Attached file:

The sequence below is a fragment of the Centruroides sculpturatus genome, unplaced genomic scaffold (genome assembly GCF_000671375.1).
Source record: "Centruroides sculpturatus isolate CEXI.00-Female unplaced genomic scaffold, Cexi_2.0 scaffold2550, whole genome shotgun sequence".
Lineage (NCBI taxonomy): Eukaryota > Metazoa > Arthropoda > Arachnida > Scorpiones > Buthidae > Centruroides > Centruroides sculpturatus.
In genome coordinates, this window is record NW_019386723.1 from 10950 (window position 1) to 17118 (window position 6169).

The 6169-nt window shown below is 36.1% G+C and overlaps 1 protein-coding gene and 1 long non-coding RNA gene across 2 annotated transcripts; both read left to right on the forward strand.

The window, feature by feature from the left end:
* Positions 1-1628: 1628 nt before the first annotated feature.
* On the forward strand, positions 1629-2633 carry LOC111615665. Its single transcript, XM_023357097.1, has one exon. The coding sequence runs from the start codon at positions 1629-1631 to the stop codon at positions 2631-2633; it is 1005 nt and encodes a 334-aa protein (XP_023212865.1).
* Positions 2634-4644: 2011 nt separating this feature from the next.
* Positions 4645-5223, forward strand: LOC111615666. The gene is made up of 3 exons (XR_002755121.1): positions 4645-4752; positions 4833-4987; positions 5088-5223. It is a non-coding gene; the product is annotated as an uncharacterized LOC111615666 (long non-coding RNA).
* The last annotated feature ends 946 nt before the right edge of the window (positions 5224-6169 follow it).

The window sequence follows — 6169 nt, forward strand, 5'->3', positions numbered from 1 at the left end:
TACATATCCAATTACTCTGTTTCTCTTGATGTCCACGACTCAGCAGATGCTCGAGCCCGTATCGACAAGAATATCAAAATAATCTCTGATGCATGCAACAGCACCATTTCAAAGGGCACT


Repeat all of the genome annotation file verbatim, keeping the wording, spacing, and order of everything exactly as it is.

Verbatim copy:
The sequence below is a fragment of the Centruroides sculpturatus genome, unplaced genomic scaffold (genome assembly GCF_000671375.1).
Source record: "Centruroides sculpturatus isolate CEXI.00-Female unplaced genomic scaffold, Cexi_2.0 scaffold2550, whole genome shotgun sequence".
Lineage (NCBI taxonomy): Eukaryota > Metazoa > Arthropoda > Arachnida > Scorpiones > Buthidae > Centruroides > Centruroides sculpturatus.
In genome coordinates, this window is record NW_019386723.1 from 10950 (window position 1) to 17118 (window position 6169).

The 6169-nt window shown below is 36.1% G+C and overlaps 1 protein-coding gene and 1 long non-coding RNA gene across 2 annotated transcripts; both read left to right on the forward strand.

The window, feature by feature from the left end:
* Positions 1-1628: 1628 nt before the first annotated feature.
* On the forward strand, positions 1629-2633 carry LOC111615665. Its single transcript, XM_023357097.1, has one exon. The coding sequence runs from the start codon at positions 1629-1631 to the stop codon at positions 2631-2633; it is 1005 nt and encodes a 334-aa protein (XP_023212865.1).
* Positions 2634-4644: 2011 nt separating this feature from the next.
* Positions 4645-5223, forward strand: LOC111615666. The gene is made up of 3 exons (XR_002755121.1): positions 4645-4752; positions 4833-4987; positions 5088-5223. It is a non-coding gene; the product is annotated as an uncharacterized LOC111615666 (long non-coding RNA).
* The last annotated feature ends 946 nt before the right edge of the window (positions 5224-6169 follow it).

The window sequence follows — 6169 nt, forward strand, 5'->3', positions numbered from 1 at the left end:
TACATATCCAATTACTCTGTTTCTCTTGATGTCCACGACTCAGCAGATGCTCGAGCCCGTATCGACAAGAATATCAAAATAATCTCTGATGCATGCAACAGCACCATTTCAAAGGGCACT